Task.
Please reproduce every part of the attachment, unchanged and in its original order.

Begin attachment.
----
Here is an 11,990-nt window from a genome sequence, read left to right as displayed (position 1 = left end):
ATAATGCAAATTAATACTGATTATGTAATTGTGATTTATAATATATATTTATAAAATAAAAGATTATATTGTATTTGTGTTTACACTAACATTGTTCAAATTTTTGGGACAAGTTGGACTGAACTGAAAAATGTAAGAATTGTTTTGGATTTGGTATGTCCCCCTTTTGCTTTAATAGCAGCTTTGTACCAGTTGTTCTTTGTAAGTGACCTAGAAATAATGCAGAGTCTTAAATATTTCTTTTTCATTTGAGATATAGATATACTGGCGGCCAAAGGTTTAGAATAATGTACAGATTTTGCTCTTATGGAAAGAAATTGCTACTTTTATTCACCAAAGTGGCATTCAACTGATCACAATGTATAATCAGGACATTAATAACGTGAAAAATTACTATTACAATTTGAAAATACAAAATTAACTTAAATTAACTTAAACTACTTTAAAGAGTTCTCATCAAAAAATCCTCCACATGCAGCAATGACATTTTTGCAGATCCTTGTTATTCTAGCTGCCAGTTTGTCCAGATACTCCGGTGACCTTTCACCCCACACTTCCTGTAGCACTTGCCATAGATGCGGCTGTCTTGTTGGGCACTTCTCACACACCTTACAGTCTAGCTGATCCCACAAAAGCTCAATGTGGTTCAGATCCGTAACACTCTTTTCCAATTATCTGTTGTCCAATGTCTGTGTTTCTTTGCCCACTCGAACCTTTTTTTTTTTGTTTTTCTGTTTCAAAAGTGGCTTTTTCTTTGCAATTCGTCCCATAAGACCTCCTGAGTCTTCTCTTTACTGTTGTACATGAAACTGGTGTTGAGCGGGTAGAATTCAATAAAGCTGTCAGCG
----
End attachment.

Here is an 11,990-nt window from a genome sequence, read left to right as displayed (position 1 = left end):
ATAATGCAAATTAATACTGATTATGTAATTGTGATTTATAATATATATTTATAAAATAAAAGATTATATTGTATTTGTGTTTACACTAACATTGTTCAAATTTTTGGGACAAGTTGGACTGAACTGAAAAATGTAAGAATTGTTTTGGATTTGGTATGTCCCCCTTTTGCTTTAATAGCAGCTTTGTACCAGTTGTTCTTTGTAAGTGACCTAGAAATAATGCAGAGTCTTAAATATTTCTTTTTCATTTGAGATATAGATATACTGGCGGCCAAAGGTTTAGAATAATGTACAGATTTTGCTCTTATGGAAAGAAATTGCTACTTTTATTCACCAAAGTGGCATTCAACTGATCACAATGTATAATCAGGACATTAATAACGTGAAAAATTACTATTACAATTTGAAAATACAAAATTAACTTAAATTAACTTAAACTACTTTAAAGAGTTCTCATCAAAAAATCCTCCACATGCAGCAATGACATTTTTGCAGATCCTTGTTATTCTAGCTGCCAGTTTGTCCAGATACTCCGGTGACCTTTCACCCCACACTTCCTGTAGCACTTGCCATAGATGCGGCTGTCTTGTTGGGCACTTCTCACACACCTTACAGTCTAGCTGATCCCACAAAAGCTCAATGTGGTTCAGATCCGTAACACTCTTTTCCAATTATCTGTTGTCCAATGTCTGTGTTTCTTTGCCCACTCGAACCTTTTTTTTTTTGTTTTTCTGTTTCAAAAGTGGCTTTTTCTTTGCAATTCGTCCCATAAGACCTCCTGAGTCTTCTCTTTACTGTTGTACATGAAACTGGTGTTGAGCGGGTAGAATTCAATAAAGCTGTCAGCG